Water issues are in the news everywhere. Floods, droughts, aquifer depletion, and contamination effecting many parts of the world right now. In our global economy, floods and droughts far away can effect us at home wherever we are. In the US, a great majority of fruits and vegetables are grown in California so that a drought there literally effects the economy and food supply of the entire country. California has always been a global leader in technology, innovation, and film/media. It is a place where creative ideas often get a spotlight and influence trends around the planet. That’s why it is no surprise that in California, a music festival would boldly and beautifully address a crisis of this proportion creatively from many angles.
California produces a sizable majority of many American fruits, vegetables, and nuts: 99 percent of artichokes, 99 percent of walnuts, 97 percent of kiwis, 97 percent of plums, 95 percent of celery, 95 percent of garlic, 89 percent of cauliflower, 71 percent of spinach, and 69 percent of carrots (and the list goes on and on). Some of this is due to climate and soil. No other state, or even a combination of states, can match California’s output per acre. Read more here.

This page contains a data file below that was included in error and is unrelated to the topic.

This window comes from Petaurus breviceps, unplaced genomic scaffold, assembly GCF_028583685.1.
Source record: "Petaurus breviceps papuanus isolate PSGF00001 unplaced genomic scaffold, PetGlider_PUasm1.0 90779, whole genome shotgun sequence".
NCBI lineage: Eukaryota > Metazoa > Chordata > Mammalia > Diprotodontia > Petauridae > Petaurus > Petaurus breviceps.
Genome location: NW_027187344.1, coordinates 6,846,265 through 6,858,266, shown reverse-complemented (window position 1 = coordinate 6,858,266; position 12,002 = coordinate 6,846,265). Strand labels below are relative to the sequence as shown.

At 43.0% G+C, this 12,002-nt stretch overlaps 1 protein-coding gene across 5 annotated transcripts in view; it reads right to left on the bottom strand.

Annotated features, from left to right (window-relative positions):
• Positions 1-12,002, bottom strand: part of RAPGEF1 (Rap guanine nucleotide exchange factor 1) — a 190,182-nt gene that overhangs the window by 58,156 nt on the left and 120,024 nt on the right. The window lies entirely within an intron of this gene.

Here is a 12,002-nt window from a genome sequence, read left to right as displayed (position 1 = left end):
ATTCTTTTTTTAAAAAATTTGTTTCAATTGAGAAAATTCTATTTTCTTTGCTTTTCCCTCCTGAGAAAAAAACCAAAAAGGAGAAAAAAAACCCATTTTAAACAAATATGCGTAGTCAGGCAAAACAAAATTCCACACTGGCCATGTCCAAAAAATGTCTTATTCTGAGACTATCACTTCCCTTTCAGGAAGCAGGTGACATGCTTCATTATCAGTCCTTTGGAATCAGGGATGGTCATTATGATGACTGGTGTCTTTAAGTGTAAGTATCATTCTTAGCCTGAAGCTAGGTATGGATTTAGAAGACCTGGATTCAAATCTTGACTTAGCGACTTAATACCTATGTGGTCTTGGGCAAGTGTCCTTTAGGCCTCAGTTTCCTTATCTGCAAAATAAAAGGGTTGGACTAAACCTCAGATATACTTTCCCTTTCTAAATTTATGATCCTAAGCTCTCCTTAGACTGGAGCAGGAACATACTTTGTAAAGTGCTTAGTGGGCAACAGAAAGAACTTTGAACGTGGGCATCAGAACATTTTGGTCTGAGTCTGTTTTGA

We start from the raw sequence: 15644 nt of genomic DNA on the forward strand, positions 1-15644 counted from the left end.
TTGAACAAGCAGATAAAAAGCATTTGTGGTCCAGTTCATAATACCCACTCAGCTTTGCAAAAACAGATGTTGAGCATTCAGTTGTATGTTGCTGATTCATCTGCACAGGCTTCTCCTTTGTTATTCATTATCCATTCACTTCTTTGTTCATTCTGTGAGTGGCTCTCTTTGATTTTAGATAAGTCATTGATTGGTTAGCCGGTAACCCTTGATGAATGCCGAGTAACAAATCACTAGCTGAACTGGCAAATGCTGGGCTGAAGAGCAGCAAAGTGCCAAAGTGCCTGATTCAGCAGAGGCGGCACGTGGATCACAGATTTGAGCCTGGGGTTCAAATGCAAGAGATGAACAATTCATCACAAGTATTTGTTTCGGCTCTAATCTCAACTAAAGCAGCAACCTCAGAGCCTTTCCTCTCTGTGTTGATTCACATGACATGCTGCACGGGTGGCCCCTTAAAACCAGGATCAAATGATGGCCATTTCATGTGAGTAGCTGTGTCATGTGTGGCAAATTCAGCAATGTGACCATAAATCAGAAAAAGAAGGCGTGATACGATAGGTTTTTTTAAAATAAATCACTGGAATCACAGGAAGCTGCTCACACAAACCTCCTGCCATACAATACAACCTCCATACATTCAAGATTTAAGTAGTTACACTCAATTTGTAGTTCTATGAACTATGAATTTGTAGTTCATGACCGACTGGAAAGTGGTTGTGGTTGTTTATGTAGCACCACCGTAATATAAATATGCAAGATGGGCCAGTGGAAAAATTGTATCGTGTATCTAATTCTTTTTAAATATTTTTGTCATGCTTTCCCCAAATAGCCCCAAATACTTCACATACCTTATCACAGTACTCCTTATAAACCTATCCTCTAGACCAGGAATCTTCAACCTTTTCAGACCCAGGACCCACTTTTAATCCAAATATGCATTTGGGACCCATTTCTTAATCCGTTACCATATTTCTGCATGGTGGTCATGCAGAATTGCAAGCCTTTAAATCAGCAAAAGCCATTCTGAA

The festival, Lightning in a Bottle, takes place along the central coast at Lake San Antonio Recreation Area. The lake, once a thriving resort and tourist get-away, is now completely dried up. By choosing this site, the festival producers are addressing the negative impacts the drought has had on the local tourist economy by bringing 20,000 visitors into the area. The Do Lab has a magical way of bringing color and vibrancy even to this brown and relatively barren landscape, as you will see in some of these pictures.
The festival may well be considered a conference because it is not only about music, dancing and revelry – it is filled with informational workshops, classes, film screenings, yoga and more. I felt like I was in high school as I studied my program and filled my day running from stage to stage, eager to be inspired with new things to think about. There were numerous workshops about permaculture and water. Rainwater harvesting, water treatment, graywater re-use, drinking water, water management and sustainable agriculture were a few of the topics covered by various experts in the field. Of course every evening was filled with exploring immersive art, giant sculptures, playgrounds for adults, world-class music, organic munchies, herbal elixirs, and dancing under the stars with friends old and new.